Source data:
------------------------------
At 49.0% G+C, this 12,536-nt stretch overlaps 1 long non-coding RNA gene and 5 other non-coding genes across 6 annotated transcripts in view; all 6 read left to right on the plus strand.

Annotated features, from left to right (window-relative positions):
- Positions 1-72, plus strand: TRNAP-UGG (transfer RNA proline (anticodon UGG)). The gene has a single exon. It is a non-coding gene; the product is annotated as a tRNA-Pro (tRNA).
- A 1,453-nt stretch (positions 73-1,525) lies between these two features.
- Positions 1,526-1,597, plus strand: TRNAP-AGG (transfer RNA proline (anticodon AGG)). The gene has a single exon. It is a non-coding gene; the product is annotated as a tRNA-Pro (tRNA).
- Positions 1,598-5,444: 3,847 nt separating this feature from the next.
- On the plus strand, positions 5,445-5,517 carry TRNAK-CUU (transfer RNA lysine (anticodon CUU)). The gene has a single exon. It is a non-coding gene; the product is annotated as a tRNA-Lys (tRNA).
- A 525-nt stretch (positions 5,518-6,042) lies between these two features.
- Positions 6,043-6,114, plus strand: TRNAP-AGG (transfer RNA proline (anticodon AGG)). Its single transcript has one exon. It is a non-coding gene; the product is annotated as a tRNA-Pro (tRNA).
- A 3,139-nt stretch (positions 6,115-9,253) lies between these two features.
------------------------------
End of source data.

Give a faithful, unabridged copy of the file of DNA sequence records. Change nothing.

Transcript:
At 49.0% G+C, this 12,536-nt stretch overlaps 1 long non-coding RNA gene and 5 other non-coding genes across 6 annotated transcripts in view; all 6 read left to right on the plus strand.

Annotated features, from left to right (window-relative positions):
- Positions 1-72, plus strand: TRNAP-UGG (transfer RNA proline (anticodon UGG)). The gene has a single exon. It is a non-coding gene; the product is annotated as a tRNA-Pro (tRNA).
- A 1,453-nt stretch (positions 73-1,525) lies between these two features.
- Positions 1,526-1,597, plus strand: TRNAP-AGG (transfer RNA proline (anticodon AGG)). The gene has a single exon. It is a non-coding gene; the product is annotated as a tRNA-Pro (tRNA).
- Positions 1,598-5,444: 3,847 nt separating this feature from the next.
- On the plus strand, positions 5,445-5,517 carry TRNAK-CUU (transfer RNA lysine (anticodon CUU)). The gene has a single exon. It is a non-coding gene; the product is annotated as a tRNA-Lys (tRNA).
- A 525-nt stretch (positions 5,518-6,042) lies between these two features.
- Positions 6,043-6,114, plus strand: TRNAP-AGG (transfer RNA proline (anticodon AGG)). Its single transcript has one exon. It is a non-coding gene; the product is annotated as a tRNA-Pro (tRNA).
- A 3,139-nt stretch (positions 6,115-9,253) lies between these two features.